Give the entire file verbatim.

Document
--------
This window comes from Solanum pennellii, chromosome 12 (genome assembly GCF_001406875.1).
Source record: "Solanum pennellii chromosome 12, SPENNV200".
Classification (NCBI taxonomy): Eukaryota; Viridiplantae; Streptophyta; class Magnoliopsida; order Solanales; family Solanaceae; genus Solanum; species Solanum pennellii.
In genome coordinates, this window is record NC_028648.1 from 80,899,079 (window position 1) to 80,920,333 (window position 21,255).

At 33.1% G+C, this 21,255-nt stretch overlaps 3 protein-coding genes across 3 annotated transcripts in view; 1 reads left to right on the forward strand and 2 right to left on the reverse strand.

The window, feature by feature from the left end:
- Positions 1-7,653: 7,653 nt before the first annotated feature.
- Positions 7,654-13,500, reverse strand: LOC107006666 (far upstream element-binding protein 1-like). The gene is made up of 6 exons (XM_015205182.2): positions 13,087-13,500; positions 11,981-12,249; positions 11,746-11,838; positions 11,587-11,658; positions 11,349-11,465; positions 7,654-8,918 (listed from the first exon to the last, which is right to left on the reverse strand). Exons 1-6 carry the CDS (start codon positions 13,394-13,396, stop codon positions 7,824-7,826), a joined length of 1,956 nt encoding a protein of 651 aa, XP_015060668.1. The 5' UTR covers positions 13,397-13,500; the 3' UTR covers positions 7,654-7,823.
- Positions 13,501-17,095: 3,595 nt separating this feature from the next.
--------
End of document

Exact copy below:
This window comes from Solanum pennellii, chromosome 12 (genome assembly GCF_001406875.1).
Source record: "Solanum pennellii chromosome 12, SPENNV200".
Classification (NCBI taxonomy): Eukaryota; Viridiplantae; Streptophyta; class Magnoliopsida; order Solanales; family Solanaceae; genus Solanum; species Solanum pennellii.
In genome coordinates, this window is record NC_028648.1 from 80,899,079 (window position 1) to 80,920,333 (window position 21,255).

At 33.1% G+C, this 21,255-nt stretch overlaps 3 protein-coding genes across 3 annotated transcripts in view; 1 reads left to right on the forward strand and 2 right to left on the reverse strand.

The window, feature by feature from the left end:
- Positions 1-7,653: 7,653 nt before the first annotated feature.
- Positions 7,654-13,500, reverse strand: LOC107006666 (far upstream element-binding protein 1-like). The gene is made up of 6 exons (XM_015205182.2): positions 13,087-13,500; positions 11,981-12,249; positions 11,746-11,838; positions 11,587-11,658; positions 11,349-11,465; positions 7,654-8,918 (listed from the first exon to the last, which is right to left on the reverse strand). Exons 1-6 carry the CDS (start codon positions 13,394-13,396, stop codon positions 7,824-7,826), a joined length of 1,956 nt encoding a protein of 651 aa, XP_015060668.1. The 5' UTR covers positions 13,397-13,500; the 3' UTR covers positions 7,654-7,823.
- Positions 13,501-17,095: 3,595 nt separating this feature from the next.